QBE reveals profit surge and executive reshuffle

CEO of one regional segment will step down in shake-up

QBE reveals profit surge and executive reshuffle

Insurance News

By Jordan Lynn

Australian insurance giant QBE has announced a 30% boost in statutory net profit in its half year results.

The firm saw statutory net profit after tax hit AU$345 million (US$273 million), compared with AU$265 million (US$210 million) last year, while adjusted net profit after tax rose 76% to AU$464 million (US$368 million).

Gross written premium for the global business increased 3%, while the Australian and New Zealand operations of the business saw a GWP rise of 5% on a constant currency basis to just over AU$2 billion, compared to AU$1.86 billion in the first half of 2016.

The European arm of the firm saw a 1% reduction in premium rates with modest GWP growth on a constant currency basis.

The combined operating ratio of the business rose to 95.3%, compared with 94.5% in the same period last year, following a weaker underwriting result in the emerging markets sector of the business, which was relayed to the market in June. As part of its results announcement, the firm made a host of changes within the emerging market sector to address the issue with David Fried, currently CEO of emerging markets, stepping down from the role as the sector will be split into two separate divisions for Asia Pacific and Latin America.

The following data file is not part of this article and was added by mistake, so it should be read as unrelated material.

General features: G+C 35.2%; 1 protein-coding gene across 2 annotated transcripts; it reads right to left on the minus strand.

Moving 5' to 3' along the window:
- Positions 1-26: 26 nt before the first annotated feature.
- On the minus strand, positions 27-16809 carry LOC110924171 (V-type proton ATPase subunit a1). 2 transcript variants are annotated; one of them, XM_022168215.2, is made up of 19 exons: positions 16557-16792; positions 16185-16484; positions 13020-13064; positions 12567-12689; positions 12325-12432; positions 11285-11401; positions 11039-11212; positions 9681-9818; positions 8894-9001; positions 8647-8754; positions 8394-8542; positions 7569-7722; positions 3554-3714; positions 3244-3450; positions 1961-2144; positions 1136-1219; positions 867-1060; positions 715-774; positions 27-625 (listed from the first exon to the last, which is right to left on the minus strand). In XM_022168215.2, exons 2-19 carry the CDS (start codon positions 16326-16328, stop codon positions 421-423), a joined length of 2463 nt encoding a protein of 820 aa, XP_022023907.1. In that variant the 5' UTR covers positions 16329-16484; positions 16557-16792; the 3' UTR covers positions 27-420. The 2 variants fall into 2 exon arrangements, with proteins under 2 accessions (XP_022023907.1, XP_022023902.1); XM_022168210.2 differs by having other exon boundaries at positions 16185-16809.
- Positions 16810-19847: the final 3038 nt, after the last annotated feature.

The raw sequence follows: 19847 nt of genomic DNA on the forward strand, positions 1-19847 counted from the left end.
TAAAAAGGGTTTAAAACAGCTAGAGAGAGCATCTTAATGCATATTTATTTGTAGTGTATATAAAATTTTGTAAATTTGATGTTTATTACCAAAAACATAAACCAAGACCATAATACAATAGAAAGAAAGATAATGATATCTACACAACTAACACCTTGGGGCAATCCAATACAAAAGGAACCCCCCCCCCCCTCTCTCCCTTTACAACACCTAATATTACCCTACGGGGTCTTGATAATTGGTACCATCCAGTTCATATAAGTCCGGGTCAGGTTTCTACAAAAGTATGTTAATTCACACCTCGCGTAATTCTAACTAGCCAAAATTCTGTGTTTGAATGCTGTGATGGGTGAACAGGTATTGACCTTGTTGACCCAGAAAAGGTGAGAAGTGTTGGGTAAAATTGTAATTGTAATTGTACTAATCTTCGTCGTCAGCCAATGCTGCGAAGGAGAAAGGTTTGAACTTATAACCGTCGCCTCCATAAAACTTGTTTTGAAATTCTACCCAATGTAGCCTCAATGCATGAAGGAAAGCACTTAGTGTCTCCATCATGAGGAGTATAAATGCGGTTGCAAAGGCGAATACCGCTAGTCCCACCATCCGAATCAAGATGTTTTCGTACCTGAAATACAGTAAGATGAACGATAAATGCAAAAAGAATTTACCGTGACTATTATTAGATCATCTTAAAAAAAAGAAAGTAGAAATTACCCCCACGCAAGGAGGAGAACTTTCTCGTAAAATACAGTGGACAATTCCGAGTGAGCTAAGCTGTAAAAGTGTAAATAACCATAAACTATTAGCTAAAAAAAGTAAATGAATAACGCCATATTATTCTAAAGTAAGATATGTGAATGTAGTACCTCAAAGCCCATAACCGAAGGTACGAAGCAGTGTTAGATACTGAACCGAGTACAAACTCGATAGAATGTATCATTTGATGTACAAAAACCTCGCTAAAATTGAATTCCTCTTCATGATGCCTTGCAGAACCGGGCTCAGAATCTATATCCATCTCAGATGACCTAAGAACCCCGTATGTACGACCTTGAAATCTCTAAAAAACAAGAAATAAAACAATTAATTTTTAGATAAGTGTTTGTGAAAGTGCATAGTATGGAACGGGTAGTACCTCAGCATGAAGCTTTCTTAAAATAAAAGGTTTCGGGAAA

Current group chief risk officer, Jason Brown, will become CEO of Asia Pacific, while Carola Fratini, currently CEO of QBE’s Argentina business, will take on the role of Latin America CEO.

“A detailed review has been undertaken to determine the remediation activities required to improve underwriting performance in the second half of 2017 and beyond,” John Neal, QBE Group CEO said.
“In addition to the tightening of underwriting controls and discipline, improved pricing models are being introduced, enhanced reinsurance protections considered and cost reduction plans implemented.”

For the full year, the group is targeting “modest growth” in GWP, an upgrade from the previous “relatively stable” target thanks to better than expected top line growth in Australia, New Zealand and North America.



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